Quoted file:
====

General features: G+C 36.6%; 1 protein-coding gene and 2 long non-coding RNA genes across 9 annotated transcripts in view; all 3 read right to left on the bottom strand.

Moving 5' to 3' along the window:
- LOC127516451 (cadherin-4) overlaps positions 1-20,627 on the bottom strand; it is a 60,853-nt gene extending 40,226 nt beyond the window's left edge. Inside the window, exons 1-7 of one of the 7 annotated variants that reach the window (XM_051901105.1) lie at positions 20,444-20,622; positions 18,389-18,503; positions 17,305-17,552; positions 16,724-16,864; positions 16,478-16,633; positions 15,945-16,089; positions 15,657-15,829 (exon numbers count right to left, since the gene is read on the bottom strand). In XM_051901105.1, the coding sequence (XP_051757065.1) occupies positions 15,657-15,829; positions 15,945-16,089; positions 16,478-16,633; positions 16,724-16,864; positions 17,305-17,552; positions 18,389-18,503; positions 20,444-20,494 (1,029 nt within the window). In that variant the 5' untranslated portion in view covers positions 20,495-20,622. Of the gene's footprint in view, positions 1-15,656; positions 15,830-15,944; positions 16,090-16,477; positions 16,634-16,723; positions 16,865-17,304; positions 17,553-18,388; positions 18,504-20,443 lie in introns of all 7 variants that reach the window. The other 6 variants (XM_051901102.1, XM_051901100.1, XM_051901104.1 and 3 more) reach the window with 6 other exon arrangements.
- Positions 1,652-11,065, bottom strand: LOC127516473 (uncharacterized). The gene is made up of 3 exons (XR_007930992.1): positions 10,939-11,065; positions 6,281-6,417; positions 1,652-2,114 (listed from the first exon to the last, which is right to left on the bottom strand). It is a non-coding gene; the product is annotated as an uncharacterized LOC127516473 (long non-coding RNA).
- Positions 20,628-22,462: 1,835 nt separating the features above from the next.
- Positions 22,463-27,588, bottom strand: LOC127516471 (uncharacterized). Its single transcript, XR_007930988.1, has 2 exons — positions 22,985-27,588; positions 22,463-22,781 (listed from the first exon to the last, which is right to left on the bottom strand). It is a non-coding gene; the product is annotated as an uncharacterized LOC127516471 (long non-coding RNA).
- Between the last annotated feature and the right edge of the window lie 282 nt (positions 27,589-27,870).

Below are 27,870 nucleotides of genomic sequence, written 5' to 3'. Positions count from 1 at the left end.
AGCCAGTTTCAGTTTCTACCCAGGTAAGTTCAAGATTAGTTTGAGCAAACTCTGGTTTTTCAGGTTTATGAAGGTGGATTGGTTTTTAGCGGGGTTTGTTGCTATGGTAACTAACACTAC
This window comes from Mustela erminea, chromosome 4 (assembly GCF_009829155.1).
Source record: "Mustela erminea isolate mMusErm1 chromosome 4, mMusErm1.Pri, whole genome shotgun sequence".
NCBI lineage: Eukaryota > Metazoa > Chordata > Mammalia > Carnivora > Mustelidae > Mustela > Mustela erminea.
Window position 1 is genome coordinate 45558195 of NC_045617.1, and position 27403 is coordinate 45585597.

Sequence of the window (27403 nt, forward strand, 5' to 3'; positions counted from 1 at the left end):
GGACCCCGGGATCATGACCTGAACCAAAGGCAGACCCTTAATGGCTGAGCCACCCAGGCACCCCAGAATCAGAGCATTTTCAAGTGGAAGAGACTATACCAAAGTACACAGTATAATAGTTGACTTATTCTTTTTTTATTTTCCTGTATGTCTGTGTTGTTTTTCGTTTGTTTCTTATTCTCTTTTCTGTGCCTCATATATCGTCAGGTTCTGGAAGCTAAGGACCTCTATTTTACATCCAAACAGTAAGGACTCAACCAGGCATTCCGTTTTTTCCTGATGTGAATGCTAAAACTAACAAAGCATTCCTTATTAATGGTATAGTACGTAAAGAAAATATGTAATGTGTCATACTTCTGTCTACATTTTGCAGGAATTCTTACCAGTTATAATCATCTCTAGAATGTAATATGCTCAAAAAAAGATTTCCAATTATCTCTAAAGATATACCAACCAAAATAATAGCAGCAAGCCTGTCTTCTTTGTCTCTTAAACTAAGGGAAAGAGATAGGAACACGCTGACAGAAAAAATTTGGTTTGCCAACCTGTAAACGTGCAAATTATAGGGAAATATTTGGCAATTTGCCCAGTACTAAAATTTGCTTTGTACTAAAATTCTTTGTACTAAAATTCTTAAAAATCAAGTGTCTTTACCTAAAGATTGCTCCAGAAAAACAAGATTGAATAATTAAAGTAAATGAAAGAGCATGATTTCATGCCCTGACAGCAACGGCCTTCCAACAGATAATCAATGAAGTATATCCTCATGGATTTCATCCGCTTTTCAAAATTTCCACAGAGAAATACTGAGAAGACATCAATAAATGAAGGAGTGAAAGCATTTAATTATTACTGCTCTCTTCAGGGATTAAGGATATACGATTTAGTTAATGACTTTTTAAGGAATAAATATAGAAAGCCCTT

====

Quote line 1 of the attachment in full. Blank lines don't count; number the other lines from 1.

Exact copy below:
General features: G+C 36.6%; 1 protein-coding gene and 2 long non-coding RNA genes across 9 annotated transcripts in view; all 3 read right to left on the bottom strand.